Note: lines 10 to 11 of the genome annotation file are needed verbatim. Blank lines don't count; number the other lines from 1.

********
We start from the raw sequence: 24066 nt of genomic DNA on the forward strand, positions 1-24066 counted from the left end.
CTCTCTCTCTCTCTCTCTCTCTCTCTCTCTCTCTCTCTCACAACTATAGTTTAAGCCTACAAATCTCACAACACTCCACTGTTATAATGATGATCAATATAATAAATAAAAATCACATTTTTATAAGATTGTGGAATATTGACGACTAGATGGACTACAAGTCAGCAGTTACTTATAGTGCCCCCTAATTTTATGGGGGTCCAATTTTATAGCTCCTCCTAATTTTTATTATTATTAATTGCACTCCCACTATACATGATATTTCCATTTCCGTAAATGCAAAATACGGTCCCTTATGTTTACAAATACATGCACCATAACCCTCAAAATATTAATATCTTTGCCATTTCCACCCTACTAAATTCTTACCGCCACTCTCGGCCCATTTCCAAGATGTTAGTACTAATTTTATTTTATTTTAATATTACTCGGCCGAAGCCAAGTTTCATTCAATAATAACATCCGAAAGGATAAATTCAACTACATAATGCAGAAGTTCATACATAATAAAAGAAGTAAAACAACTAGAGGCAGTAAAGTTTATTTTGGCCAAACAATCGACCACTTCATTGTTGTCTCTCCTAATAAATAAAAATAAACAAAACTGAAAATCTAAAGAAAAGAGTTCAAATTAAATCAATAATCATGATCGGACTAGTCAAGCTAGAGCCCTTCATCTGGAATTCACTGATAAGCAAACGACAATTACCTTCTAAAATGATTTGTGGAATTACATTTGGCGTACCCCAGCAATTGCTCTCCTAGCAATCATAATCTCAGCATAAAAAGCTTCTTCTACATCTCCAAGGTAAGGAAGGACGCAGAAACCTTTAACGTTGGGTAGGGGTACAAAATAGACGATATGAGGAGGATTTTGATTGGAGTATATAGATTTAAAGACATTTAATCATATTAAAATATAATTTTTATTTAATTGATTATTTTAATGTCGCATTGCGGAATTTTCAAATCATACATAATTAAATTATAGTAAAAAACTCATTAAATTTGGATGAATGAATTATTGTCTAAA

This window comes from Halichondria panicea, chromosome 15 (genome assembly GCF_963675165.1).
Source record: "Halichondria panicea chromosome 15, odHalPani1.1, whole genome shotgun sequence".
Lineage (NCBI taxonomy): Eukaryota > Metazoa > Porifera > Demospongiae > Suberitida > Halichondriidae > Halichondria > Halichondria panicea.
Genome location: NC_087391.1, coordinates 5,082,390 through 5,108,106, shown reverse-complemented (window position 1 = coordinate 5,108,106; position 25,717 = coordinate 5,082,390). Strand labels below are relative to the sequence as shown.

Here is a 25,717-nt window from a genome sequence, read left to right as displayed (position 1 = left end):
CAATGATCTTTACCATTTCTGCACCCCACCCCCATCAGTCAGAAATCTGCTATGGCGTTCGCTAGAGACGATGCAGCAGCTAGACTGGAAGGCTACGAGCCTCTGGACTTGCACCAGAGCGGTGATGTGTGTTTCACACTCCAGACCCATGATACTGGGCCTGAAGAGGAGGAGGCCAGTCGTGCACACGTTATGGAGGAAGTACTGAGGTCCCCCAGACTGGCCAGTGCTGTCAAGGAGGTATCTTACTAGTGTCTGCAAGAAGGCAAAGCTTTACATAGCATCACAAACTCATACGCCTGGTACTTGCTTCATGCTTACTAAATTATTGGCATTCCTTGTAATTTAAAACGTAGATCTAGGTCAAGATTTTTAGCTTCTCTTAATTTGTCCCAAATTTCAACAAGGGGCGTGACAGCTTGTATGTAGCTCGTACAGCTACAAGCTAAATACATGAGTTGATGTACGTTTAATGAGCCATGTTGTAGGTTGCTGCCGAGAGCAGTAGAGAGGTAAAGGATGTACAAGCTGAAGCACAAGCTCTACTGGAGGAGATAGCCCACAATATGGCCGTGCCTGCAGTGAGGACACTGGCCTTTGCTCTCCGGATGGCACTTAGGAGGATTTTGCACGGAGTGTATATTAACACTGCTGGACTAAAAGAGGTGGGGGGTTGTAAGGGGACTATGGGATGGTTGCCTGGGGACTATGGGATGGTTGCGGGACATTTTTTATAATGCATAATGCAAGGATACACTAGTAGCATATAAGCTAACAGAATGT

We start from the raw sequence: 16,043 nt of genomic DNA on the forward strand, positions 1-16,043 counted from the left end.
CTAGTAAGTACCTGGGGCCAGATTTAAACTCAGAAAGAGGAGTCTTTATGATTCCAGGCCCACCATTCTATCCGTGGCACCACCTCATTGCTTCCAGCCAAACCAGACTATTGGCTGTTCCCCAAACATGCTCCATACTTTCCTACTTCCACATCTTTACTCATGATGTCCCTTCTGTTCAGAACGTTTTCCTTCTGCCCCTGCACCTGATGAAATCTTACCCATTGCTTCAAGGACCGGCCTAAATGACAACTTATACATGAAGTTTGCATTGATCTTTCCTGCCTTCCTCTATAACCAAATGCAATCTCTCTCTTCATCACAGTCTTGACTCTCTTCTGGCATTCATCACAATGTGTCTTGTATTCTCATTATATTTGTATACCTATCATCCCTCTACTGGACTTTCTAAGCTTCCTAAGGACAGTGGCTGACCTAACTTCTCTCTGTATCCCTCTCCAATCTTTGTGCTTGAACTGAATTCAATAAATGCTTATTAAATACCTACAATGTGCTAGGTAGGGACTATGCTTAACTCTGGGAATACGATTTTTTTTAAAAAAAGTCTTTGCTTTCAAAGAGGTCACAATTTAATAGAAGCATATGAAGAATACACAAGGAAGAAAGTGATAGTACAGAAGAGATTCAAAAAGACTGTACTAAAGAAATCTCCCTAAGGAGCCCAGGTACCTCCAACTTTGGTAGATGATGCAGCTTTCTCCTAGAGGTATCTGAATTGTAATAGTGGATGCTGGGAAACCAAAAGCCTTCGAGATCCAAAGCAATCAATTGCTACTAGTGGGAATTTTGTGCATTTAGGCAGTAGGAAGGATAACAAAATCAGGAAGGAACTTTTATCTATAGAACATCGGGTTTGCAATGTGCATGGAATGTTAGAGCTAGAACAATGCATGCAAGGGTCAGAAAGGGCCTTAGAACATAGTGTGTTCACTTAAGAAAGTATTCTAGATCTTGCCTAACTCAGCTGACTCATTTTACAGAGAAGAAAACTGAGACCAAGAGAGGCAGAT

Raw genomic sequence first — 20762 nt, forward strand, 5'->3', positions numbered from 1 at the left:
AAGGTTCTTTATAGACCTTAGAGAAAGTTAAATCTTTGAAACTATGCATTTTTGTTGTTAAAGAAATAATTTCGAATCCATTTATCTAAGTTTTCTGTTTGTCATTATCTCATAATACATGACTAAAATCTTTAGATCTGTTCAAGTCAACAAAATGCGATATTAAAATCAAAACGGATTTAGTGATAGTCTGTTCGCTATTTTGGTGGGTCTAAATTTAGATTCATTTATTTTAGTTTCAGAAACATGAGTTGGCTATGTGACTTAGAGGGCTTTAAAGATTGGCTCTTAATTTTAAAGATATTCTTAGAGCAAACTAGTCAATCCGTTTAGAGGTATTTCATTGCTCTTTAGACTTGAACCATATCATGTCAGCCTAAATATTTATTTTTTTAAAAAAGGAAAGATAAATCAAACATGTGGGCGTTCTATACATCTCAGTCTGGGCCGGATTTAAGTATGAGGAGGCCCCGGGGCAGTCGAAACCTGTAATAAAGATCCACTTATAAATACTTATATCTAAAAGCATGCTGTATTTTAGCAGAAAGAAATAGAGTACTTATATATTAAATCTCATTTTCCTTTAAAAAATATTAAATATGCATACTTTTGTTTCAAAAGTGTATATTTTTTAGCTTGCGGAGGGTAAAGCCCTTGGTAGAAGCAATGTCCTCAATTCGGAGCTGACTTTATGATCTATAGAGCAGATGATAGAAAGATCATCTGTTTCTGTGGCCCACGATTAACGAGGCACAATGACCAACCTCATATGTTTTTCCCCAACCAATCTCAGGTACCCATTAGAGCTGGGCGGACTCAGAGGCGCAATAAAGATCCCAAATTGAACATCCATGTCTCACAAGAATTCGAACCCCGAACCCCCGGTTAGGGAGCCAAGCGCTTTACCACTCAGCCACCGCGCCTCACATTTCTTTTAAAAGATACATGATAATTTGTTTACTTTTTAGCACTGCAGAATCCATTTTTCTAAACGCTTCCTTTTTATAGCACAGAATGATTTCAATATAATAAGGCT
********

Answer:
CTAGTAAGTACCTGGGGCCAGATTTAAACTCAGAAAGAGGAGTCTTTATGATTCCAGGCCCACCATTCTATCCGTGGCACCACCTCATTGCTTCCAGCCAAACCAGACTATTGGCTGTTCCCCAAACATGCTCCATACTTTCCTACTTCCACATCTTTACTCATGATGTCCCTTCTGTTCAGAACGTTTTCCTTCTGCCCCTGCACCTGATGAAATCTTACCCATTGCTTCAAGGACCGGCCTAAATGACAACTTATACATGAAGTTTGCATTGATCTTTCCTGCCTTCCTCTATAACCAAATGCAATCTCTCTCTTCATCACAGTCTTGACTCTCTTCTGGCATTCATCACAATGTGTCTTGTATTCTCATTATATTTGTATACCTATCATCCCTCTACTGGACTTTCTAAGCTTCCTAAGGACAGTGGCTGACCTAACTTCTCTCTGTATCCCTCTCCAATCTTTGTGCTTGAACTGAATTCAATAAATGCTTATTAAATACCTACAATGTGCTAGGTAGGGACTATGCTTAACTCTGGGAATACGATTTTTTTTAAAAAAAGTCTTTGCTTTCAAAGAGGTCACAATTTAATAGAAGCATATGAAGAATACACAAGGAAGAAAGTGATAGTACAGAAGAGATTCAAAAAGACTGTACTAAAGAAATCTCCCTAAGGAGCCCAGGTACCTCCAACTTTGGTAGATGATGCAGCTTTCTCCTAGAGGTATCTGAATTGTAATAGTGGATGCTGGGAAACCAAAAGCCTTCGAGATCCAAAGCAATCAATTGCTACTAGTGGGAATTTTGTGCATTTAGGCAGTAGGAAGGATAACAAAATCAGGAAGGAACTTTTATCTATAGAACATCGGGTTTGCAATGTGCATGGAATGTTAGAGCTAGAACAATGCATGCAAGGGTCAGAAAGGGCCTTAGAACATAGTGTGTTCACTTAAGAAAGTATTCTAGATCTTGCCTAACTCAGCTGACTCATTTTACAGAGAAGAAAACTGAGACCAAGAGAGGCAGAT

Raw genomic sequence first — 20762 nt, forward strand, 5'->3', positions numbered from 1 at the left: